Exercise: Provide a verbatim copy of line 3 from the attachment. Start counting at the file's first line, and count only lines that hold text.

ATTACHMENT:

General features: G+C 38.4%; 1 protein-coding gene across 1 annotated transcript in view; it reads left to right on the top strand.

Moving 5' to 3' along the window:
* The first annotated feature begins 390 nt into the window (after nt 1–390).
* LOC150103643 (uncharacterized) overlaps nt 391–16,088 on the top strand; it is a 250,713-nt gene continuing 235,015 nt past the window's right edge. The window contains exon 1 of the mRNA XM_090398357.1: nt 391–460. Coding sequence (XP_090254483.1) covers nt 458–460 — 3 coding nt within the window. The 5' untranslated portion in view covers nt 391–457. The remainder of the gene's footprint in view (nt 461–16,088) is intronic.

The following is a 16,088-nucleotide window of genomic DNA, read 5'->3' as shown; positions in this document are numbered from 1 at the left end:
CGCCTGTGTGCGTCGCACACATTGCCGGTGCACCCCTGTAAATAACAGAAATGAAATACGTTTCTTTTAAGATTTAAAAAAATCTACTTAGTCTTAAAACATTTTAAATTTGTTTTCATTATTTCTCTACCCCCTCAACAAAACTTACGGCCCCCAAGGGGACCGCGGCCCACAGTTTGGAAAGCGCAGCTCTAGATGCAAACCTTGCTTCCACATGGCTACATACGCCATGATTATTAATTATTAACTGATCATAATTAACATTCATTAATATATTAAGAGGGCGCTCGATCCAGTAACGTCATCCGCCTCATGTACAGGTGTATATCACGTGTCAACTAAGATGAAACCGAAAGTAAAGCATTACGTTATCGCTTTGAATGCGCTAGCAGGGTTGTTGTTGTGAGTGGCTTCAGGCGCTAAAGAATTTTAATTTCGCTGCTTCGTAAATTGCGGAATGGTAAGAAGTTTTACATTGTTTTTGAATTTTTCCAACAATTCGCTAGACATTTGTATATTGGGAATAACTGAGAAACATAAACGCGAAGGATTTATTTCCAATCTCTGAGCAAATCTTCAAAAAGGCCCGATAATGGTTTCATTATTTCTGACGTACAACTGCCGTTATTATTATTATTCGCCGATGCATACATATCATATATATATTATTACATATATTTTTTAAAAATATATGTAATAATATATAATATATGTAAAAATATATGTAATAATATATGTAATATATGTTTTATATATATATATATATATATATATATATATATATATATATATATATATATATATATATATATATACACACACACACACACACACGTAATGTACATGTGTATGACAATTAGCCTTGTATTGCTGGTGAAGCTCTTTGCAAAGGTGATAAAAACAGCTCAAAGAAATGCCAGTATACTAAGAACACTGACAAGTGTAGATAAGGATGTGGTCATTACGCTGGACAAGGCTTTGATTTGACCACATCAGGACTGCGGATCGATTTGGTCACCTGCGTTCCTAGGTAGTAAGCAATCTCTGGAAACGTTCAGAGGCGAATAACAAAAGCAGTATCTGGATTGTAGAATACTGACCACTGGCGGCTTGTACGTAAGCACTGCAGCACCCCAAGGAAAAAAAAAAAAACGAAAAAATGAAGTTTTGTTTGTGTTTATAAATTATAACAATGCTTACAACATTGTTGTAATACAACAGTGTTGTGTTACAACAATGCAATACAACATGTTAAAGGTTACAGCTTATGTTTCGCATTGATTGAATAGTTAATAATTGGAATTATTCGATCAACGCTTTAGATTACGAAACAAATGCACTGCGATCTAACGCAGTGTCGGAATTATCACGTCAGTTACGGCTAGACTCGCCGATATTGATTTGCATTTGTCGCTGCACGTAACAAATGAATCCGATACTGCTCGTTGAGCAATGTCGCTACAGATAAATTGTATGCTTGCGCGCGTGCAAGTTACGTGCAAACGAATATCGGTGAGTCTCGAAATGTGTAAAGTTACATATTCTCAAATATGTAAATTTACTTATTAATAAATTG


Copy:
* The first annotated feature begins 390 nt into the window (after nt 1–390).